I just learned that after a twenty year run, BBC’s Time Team is no more. Bummer. But with two decades of shows in the can, they’ll live on in syndication.
One of the things I appreciated most about the show was when they would get someone to demonstrate how something was done. Cast a bronze axe, weave a basket, build a boat, make a wagon wheel, chip an arrow head, etc. Sure, digging stuff up is interesting, and seeing objects in a museum is always cool, but to see the processes involved in making something, really brings it into sharp focus. Some would argue that some of it may not have been entirely accurate, they feel certain aspects would have been done slightly differently, but all in all, I think it gives people a better, and richer appreciation for history than a mere static display ever could.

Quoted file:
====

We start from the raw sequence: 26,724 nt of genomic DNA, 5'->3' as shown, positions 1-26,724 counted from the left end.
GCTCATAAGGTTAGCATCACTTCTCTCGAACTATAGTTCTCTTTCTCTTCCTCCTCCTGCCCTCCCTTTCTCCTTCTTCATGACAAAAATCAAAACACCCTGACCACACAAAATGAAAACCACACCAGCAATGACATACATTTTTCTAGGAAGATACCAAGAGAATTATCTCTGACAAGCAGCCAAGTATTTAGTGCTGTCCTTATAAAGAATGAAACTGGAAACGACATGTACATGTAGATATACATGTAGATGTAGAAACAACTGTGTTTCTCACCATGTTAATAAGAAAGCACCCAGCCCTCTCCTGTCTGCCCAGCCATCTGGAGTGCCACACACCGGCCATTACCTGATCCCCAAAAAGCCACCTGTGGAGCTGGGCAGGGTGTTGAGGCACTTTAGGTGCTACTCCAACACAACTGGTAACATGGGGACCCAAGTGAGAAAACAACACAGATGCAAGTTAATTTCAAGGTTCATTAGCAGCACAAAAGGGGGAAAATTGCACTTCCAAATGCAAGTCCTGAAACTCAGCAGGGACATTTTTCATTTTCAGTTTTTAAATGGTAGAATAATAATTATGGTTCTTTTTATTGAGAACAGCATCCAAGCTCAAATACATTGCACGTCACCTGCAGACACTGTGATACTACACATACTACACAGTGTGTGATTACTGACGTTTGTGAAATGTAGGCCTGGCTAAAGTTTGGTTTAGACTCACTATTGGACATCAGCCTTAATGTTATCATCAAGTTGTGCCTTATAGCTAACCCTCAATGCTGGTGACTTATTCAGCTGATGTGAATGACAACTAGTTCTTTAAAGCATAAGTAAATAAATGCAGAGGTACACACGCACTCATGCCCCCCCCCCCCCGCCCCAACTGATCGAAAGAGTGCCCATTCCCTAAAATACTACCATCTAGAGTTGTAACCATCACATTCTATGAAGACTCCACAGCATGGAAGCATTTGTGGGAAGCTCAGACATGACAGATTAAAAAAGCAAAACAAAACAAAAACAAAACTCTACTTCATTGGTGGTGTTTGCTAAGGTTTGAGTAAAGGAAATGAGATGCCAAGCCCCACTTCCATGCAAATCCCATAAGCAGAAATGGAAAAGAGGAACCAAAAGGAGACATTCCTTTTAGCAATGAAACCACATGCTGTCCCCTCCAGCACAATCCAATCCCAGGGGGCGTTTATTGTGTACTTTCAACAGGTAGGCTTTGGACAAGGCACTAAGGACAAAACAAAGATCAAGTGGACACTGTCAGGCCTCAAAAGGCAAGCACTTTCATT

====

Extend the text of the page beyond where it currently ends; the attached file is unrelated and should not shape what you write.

Another BBC show, or more accurately, series of shows, that ply a similar vein are the Farm series. Tales From the Green Valley, Victorian Farm, Edwardian Farm and Wartime Farm. Too much history deals with the broad sweep, the battles, the kings, etc. I find the day to day lives of common people and what they did infinitely more compelling. I went for a tour of Dundurn Castle a few weeks back. The basement where the day to day running of the place happened was far more interesting than any of the fancy frou frou on display upstairs to impress the elite.